Maine plans floating port to support offshore wind

By Heather Richards | 02/20/2024 04:17 PM EST

The move could help Maine capture a piece of growing floating wind industry.

Janet Mills

Democratic Maine Gov. Janet Mills is pictured before delivering her State of the State address Jan. 30 at the State House in Augusta, Maine. Robert F. Bukaty/AP

A protected island off Maine’s central coast will be developed as a port to serve floating offshore wind farms, Maine Gov. Janet Mills announced Tuesday.

The Democrat said state-owned Sears Island in Penobscot Bay, most of which is protected under a conservation easement, is an ideal spot to serve floating wind with the least environmental harms and cost.

Some Mainers have opposed development on the island because of its beauty, history and protected status, preferring a former industrial site nearby.


“This was not an easy decision, nor is it one that I made lightly,” Mills said in a statement Tuesday. “On balance, Sears Island is the best choice for an offshore wind port because it is already owned by the state, designated for the purpose of port development, will cost less in the short-term and long-term, and is expected to result in less environmental harm.”

The offshore wind port is a serious investment from the Mills administration to help cement Maine’s future as a hub for the emerging floating wind industry, which uses floating platforms to place offshore wind turbines in areas where the water is too deep for turbine foundations to reach the seafloor.

Mills and other Maine Democrats have tried to advance offshore wind while balancing concerns about its impacts, largely from the state’s fishermen and lobstermen.

In 2021, Maine banned offshore wind in state waters, the source of most of the Maine’s lobster landings. But it also set a target last year to reach 3 gigawatts of offshore wind by 2040.

The Pine Tree State may be the first location for floating wind off the Eastern Seaboard — the state is developing a pilot project to test floating offshore platforms — and could be key to advancing national goals, like the Biden administration’s target to reach 15 GW of floating offshore wind by 2035.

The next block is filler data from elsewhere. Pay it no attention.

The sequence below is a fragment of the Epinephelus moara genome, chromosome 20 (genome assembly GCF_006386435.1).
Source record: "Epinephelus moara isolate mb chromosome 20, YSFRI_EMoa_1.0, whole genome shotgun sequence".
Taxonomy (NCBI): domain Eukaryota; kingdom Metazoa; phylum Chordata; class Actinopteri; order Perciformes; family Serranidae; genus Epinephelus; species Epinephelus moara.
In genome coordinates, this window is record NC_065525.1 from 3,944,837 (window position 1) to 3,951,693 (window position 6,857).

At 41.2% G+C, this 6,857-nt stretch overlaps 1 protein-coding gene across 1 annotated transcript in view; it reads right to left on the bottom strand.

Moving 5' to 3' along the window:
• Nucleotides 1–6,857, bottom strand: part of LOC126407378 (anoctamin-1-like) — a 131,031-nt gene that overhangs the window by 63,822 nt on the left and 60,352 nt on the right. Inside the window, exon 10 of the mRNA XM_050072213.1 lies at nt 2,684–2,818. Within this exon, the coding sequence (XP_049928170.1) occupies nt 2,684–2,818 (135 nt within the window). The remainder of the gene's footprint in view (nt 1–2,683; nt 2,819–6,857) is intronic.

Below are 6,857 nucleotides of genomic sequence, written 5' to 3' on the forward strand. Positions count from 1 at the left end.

The administration aims to hold a first ever offshore wind sale in the Gulf of Maine this year, despite lingering opposition from some lobster fishermen. The Bureau of Ocean Energy Management’s draft of potential wind energy in the Gulf of Maine identified 40 GW of technical offshore wind potential.

The Sears Island wind port will allow for assembling and servicing the floating offshore wind sector. A 2021 Maine Department of Transportation study found that a floating offshore wind hub in the Searsport area could support offshore wind farms from the Gulf of Maine as well as from other areas down the Atlantic Coast.

Floating wind development has yet to expand commercially but is key to tapping most of the world’s offshore wind potential. In the U.S., 2.8 terawatts of floating offshore wind potential lies off the nation’s coasts, according to the Energy Department.

Floating platforms would be required in at least three areas currently targeted for wind development by the Biden administration: the Gulf of Maine and off the coast of California and Oregon.

Supporters of offshore wind in Maine praised Mills’ decision Tuesday.

“A floating offshore wind port in Searsport would be the foundation needed to realize a robust offshore wind hub for the Atlantic Coast,” said Kelt Wilska, regional lead for New England for Offshore Wind. “Maine is uniquely positioned to take advantage of the economic potential of an offshore wind hub that could inform floating wind deployment for the U.S. and enable floating wind project opportunities along the Atlantic Coast.”

Still some Mainers had pushed against offshore wind on the island. The group Friends of Sears Island had opposed the designation, supporting the former industrial site of Mack Point instead. The group said on its website that wind development would “seriously damage the island’s ecological, recreational, and economic value.”